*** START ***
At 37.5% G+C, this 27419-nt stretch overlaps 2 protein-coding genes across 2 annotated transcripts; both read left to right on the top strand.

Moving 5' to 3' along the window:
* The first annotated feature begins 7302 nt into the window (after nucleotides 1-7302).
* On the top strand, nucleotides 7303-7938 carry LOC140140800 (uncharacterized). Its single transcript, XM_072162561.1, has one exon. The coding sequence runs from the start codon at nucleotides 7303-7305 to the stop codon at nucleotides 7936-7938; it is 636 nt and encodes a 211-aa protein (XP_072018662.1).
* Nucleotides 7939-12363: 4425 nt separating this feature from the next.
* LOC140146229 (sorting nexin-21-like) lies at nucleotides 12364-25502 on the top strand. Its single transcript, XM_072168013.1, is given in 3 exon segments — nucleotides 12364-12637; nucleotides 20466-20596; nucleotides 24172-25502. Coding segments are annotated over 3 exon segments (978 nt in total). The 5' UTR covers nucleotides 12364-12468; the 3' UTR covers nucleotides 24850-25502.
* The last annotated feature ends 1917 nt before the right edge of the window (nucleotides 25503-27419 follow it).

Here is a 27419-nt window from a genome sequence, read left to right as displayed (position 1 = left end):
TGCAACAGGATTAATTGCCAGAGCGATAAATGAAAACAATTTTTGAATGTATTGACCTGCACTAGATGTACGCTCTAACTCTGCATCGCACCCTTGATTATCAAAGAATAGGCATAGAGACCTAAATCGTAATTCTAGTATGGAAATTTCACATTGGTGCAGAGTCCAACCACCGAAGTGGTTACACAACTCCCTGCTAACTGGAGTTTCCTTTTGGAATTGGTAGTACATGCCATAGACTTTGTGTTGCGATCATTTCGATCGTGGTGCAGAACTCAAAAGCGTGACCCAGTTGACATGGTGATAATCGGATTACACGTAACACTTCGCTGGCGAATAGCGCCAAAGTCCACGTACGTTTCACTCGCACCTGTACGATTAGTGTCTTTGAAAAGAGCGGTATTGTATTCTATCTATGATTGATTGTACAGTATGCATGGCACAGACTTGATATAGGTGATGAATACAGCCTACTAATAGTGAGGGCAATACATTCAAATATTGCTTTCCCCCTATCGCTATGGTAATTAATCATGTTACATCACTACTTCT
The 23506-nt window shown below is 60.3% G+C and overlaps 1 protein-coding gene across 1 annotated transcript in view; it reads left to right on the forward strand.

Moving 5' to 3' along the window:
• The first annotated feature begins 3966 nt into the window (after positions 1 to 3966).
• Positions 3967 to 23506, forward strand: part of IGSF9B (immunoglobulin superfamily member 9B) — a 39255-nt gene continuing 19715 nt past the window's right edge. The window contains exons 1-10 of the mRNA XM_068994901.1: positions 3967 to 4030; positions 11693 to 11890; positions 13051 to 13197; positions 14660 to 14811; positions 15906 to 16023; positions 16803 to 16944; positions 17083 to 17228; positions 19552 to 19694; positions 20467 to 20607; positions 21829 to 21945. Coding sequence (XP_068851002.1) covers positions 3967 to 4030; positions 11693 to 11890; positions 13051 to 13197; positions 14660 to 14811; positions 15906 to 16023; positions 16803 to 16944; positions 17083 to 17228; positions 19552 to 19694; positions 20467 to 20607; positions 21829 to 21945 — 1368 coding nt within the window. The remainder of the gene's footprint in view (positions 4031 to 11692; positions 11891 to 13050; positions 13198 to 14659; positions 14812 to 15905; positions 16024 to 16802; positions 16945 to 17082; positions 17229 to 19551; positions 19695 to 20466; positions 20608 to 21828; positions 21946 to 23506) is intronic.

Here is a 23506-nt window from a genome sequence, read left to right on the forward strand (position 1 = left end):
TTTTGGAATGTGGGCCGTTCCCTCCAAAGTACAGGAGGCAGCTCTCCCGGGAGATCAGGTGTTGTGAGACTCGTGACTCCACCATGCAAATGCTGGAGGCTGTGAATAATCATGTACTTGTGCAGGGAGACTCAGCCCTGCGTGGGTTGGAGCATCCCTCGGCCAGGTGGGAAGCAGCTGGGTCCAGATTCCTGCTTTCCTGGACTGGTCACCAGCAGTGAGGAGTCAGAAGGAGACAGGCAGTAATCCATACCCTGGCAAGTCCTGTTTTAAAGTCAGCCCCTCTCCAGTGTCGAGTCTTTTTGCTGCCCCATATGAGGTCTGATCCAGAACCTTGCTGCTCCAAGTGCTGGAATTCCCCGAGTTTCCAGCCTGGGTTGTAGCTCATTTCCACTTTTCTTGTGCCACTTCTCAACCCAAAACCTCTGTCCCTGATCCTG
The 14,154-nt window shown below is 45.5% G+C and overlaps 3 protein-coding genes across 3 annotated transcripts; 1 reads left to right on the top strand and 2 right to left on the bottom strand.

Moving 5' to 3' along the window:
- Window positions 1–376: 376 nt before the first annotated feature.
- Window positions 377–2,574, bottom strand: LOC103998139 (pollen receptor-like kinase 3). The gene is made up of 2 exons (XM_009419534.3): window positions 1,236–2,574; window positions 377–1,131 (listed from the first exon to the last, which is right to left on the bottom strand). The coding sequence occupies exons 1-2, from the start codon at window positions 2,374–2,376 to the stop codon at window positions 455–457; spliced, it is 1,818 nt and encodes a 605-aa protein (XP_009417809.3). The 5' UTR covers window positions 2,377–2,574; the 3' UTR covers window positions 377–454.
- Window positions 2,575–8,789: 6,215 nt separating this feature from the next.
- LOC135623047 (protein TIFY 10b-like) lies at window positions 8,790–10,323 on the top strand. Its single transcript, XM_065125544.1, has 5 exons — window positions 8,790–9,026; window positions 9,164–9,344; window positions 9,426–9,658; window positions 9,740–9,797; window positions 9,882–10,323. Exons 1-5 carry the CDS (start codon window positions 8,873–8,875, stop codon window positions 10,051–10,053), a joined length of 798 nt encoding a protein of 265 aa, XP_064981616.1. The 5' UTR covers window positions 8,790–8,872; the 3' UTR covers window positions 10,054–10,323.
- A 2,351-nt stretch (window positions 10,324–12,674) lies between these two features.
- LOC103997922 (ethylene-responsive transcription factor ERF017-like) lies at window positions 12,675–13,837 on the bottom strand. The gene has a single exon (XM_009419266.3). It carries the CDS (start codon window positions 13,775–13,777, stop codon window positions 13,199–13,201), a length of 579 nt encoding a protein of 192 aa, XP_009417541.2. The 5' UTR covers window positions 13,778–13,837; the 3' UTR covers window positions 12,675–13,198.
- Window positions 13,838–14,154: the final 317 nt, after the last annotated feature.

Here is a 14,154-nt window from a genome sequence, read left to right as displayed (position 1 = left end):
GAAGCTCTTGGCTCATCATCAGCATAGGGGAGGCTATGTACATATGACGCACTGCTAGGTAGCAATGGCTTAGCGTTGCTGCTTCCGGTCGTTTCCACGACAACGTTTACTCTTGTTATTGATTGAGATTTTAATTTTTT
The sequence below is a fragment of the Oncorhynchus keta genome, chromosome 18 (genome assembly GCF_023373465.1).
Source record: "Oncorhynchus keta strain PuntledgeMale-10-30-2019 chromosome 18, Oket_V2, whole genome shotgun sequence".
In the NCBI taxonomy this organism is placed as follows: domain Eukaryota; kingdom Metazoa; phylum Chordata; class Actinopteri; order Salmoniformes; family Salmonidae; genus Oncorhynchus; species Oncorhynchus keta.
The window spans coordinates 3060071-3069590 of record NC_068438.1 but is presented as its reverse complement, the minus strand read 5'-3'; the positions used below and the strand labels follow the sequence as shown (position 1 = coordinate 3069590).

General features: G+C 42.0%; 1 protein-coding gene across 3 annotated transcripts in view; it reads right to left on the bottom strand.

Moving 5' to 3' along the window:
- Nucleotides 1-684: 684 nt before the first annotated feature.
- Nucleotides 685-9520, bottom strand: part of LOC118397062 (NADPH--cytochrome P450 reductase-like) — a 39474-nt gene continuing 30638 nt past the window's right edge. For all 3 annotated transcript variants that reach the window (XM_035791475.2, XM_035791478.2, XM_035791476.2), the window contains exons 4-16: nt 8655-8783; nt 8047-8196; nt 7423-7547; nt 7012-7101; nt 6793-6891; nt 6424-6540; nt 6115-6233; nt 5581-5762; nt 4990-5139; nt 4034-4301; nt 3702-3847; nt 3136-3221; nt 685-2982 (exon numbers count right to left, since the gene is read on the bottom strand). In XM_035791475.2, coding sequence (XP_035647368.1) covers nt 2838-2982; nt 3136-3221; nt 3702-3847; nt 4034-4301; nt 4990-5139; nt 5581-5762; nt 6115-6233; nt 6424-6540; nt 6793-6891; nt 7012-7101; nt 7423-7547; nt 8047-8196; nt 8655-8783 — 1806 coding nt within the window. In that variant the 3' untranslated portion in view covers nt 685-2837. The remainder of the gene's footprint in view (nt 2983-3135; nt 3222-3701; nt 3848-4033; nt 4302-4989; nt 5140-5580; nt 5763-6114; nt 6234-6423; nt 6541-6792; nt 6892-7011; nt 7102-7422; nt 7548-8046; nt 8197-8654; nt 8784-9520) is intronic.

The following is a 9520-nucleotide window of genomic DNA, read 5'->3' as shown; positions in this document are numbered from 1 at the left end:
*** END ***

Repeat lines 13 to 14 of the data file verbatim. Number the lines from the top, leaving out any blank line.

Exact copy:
• Positions 3967 to 23506, forward strand: part of IGSF9B (immunoglobulin superfamily member 9B) — a 39255-nt gene continuing 19715 nt past the window's right edge. The window contains exons 1-10 of the mRNA XM_068994901.1: positions 3967 to 4030; positions 11693 to 11890; positions 13051 to 13197; positions 14660 to 14811; positions 15906 to 16023; positions 16803 to 16944; positions 17083 to 17228; positions 19552 to 19694; positions 20467 to 20607; positions 21829 to 21945. Coding sequence (XP_068851002.1) covers positions 3967 to 4030; positions 11693 to 11890; positions 13051 to 13197; positions 14660 to 14811; positions 15906 to 16023; positions 16803 to 16944; positions 17083 to 17228; positions 19552 to 19694; positions 20467 to 20607; positions 21829 to 21945 — 1368 coding nt within the window. The remainder of the gene's footprint in view (positions 4031 to 11692; positions 11891 to 13050; positions 13198 to 14659; positions 14812 to 15905; positions 16024 to 16802; positions 16945 to 17082; positions 17229 to 19551; positions 19695 to 20466; positions 20608 to 21828; positions 21946 to 23506) is intronic.

Here is a 23506-nt window from a genome sequence, read left to right on the forward strand (position 1 = left end):